Professor Jon Altman has a disciplinary background in economics and anthropology. From 1983–90 he was a postdoctoral fellow, research fellow and senior research fellow in the Department of Political and Social Change in the HC Coombs Building.
You might also like
Professor Jon Altman and Dr Shelley Bielefeld of RegNet and Dr Asmi Wood from ANU College of Law delivered a public seminar to explore Indigenous forms of resistance in the context of constitutional Recognition.
The Australian Constitution became law on 9 July 1900. Now, 116 years later, the Constitution (specifically sections 25 and 51) still permit the passing and enforcement of laws that allow institutional discrimination.
According to a survey by the Vote Compass, three-quarters of Australians support amending the Constitution.
And while the issue is gaining more political attention, there is little understanding on how constitutional reform might successfully Close the Gap.
“We need more Indigenous voices in this debate,” Professor Altman told the audience.
Professor Altman reported on an important consultation meeting hosted by the Victorian government in February 2016 on progressing constitutional recognition. But First Nation representatives at the meeting rejected what they regarded as a flawed recognition process driven by the Commonwealth government and instead reactivated the call for a Treaty or Treaties as a priority.
“In this example we see Victoria’s First Nations advocating for self-determination and see recognition as a secondary matter,” Professor Altman said.
“This is a case of ‘constructive resistance’ whereby Aboriginal people in Victoria are taking over the agenda setting and establishing a process that reflects their priorities”.
_Dr Asmi Wood from ANU College of Law and Professor Jon Altman and Dr Shelley Bielefeld of RegNet _.
Dr Bielefeld went on to explore the “Anti Recognise” campaign which argues that Constitutional reform could be seen as synonymous to granting consent to being governed and relinquishing rights to sovereignty and self-determination.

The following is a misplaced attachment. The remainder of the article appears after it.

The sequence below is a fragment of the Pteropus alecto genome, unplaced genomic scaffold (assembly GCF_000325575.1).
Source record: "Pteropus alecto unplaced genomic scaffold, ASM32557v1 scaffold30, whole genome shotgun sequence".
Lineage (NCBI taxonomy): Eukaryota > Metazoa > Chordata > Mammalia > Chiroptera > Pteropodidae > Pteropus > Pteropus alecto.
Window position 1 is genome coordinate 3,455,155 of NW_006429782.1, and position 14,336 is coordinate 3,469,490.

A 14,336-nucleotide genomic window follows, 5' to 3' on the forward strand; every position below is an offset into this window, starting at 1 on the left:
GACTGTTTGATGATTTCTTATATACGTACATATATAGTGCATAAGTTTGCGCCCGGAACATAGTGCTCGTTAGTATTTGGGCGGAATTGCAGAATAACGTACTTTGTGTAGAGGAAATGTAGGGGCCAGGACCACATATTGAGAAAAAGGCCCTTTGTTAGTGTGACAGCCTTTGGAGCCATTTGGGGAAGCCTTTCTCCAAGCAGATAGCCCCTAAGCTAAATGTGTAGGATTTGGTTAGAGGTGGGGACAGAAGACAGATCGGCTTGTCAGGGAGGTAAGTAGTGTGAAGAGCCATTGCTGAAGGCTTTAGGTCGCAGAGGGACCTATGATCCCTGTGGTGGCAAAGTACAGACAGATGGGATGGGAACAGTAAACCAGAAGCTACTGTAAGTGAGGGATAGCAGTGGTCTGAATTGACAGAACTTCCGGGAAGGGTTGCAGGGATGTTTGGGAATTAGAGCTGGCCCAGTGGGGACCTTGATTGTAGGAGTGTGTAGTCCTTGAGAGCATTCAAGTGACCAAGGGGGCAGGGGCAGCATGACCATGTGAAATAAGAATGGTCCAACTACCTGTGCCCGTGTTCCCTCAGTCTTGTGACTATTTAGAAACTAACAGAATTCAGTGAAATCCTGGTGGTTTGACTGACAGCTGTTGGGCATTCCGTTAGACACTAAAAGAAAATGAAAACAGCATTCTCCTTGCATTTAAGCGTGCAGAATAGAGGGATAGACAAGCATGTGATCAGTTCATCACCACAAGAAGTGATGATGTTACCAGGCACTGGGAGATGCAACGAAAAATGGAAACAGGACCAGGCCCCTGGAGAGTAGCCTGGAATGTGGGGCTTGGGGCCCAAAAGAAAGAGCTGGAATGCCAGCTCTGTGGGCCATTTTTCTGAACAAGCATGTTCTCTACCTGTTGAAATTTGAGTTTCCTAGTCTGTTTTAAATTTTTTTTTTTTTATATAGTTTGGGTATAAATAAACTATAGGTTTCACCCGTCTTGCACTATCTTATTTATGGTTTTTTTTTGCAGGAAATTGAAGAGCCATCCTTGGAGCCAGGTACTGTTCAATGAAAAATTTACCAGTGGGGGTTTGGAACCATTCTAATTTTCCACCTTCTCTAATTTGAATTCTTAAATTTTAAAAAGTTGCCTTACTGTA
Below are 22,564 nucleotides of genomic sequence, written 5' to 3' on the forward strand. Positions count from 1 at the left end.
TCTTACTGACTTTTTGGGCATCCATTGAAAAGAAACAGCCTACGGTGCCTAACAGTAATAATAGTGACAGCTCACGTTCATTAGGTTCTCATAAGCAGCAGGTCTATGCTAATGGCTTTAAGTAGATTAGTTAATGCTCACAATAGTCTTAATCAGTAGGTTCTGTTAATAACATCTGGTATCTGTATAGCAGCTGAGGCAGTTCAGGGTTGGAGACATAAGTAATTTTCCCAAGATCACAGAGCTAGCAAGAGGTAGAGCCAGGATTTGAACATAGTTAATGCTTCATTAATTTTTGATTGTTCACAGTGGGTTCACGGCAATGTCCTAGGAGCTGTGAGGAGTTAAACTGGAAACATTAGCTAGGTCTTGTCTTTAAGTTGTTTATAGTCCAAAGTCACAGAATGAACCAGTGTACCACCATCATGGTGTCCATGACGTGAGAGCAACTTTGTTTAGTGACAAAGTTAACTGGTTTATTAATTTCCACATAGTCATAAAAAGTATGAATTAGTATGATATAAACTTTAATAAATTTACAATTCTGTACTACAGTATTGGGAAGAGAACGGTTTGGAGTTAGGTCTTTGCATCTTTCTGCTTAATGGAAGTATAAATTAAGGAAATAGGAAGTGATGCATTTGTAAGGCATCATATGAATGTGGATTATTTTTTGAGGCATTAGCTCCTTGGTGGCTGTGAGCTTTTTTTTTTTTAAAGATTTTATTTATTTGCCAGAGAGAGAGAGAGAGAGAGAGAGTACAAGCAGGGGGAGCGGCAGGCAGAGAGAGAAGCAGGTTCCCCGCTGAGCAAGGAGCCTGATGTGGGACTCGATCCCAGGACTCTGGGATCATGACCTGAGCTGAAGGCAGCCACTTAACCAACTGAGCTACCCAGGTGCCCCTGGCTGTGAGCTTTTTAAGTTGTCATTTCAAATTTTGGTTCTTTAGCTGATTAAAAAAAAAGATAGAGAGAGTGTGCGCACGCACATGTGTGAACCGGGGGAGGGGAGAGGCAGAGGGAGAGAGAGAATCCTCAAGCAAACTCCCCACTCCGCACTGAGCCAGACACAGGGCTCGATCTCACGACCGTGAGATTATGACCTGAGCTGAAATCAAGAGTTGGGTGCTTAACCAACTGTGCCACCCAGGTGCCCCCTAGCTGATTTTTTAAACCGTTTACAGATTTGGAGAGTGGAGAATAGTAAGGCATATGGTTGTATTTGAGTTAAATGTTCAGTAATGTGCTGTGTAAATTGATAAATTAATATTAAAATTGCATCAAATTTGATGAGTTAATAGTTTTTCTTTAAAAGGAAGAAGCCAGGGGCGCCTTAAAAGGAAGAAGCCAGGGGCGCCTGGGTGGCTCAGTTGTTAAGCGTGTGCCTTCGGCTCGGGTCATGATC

“This particular movement is saying de-colonise, don’t recognise,’ said Dr Bielefeld.
Dr Bielefeld also analysed the Expert Panel Report recommendations. She warned that it is problematic to put forward a constitutional Recognition proposal that still allows the Federal Parliament to enact racially discriminatory laws affecting First Nations so long as the Parliament considers these laws to be beneficial for overcoming disadvantage. She stated that is the basis upon which so many racist colonial laws have been rationalised to date.
Dr Asmi Wood, Indigenous Barrister, constitutional recognition scholar and supporter says Constitutional reform is about fixing up Anglo-Australian laws.
“When we talk about resistance in this context, Anglo-Australian law resist Indigenous culture not the other way around.
“Constitutional recognition is not the end but the first step in a thousand mile journey,” Dr Wood Said.
While the panellists each had differing and nuanced views on the matter – all were in agreement that the government needed to develop clear policy outcomes of how constitutional recognition would benefit First Nations either preceding or following more comprehensive settlement of grievances.